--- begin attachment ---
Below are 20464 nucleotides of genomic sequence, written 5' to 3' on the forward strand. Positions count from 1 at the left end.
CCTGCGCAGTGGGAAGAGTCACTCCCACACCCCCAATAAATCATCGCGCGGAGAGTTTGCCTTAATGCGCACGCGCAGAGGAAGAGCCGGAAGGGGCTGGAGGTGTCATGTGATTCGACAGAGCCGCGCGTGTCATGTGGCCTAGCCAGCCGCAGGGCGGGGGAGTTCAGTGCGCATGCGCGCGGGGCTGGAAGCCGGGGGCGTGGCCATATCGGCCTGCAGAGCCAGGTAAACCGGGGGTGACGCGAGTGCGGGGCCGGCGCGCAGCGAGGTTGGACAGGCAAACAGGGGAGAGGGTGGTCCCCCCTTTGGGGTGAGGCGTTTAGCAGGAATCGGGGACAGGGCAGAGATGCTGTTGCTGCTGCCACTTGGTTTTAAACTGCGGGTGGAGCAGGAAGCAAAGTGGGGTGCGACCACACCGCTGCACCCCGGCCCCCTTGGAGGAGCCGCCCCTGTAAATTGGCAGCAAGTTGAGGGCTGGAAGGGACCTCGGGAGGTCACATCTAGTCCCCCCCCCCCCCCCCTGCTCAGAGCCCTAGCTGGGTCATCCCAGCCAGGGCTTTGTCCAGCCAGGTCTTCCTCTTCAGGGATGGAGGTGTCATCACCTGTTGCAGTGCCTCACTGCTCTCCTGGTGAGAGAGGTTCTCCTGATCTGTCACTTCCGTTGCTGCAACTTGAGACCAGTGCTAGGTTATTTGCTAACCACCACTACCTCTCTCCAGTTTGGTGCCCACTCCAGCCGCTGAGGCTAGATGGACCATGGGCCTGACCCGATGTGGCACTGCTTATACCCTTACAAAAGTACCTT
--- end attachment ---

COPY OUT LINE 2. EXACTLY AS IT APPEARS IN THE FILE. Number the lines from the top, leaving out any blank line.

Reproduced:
CCTGCGCAGTGGGAAGAGTCACTCCCACACCCCCAATAAATCATCGCGCGGAGAGTTTGCCTTAATGCGCACGCGCAGAGGAAGAGCCGGAAGGGGCTGGAGGTGTCATGTGATTCGACAGAGCCGCGCGTGTCATGTGGCCTAGCCAGCCGCAGGGCGGGGGAGTTCAGTGCGCATGCGCGCGGGGCTGGAAGCCGGGGGCGTGGCCATATCGGCCTGCAGAGCCAGGTAAACCGGGGGTGACGCGAGTGCGGGGCCGGCGCGCAGCGAGGTTGGACAGGCAAACAGGGGAGAGGGTGGTCCCCCCTTTGGGGTGAGGCGTTTAGCAGGAATCGGGGACAGGGCAGAGATGCTGTTGCTGCTGCCACTTGGTTTTAAACTGCGGGTGGAGCAGGAAGCAAAGTGGGGTGCGACCACACCGCTGCACCCCGGCCCCCTTGGAGGAGCCGCCCCTGTAAATTGGCAGCAAGTTGAGGGCTGGAAGGGACCTCGGGAGGTCACATCTAGTCCCCCCCCCCCCCCCCTGCTCAGAGCCCTAGCTGGGTCATCCCAGCCAGGGCTTTGTCCAGCCAGGTCTTCCTCTTCAGGGATGGAGGTGTCATCACCTGTTGCAGTGCCTCACTGCTCTCCTGGTGAGAGAGGTTCTCCTGATCTGTCACTTCCGTTGCTGCAACTTGAGACCAGTGCTAGGTTATTTGCTAACCACCACTACCTCTCTCCAGTTTGGTGCCCACTCCAGCCGCTGAGGCTAGATGGACCATGGGCCTGACCCGATGTGGCACTGCTTATACCCTTACAAAAGTACCTT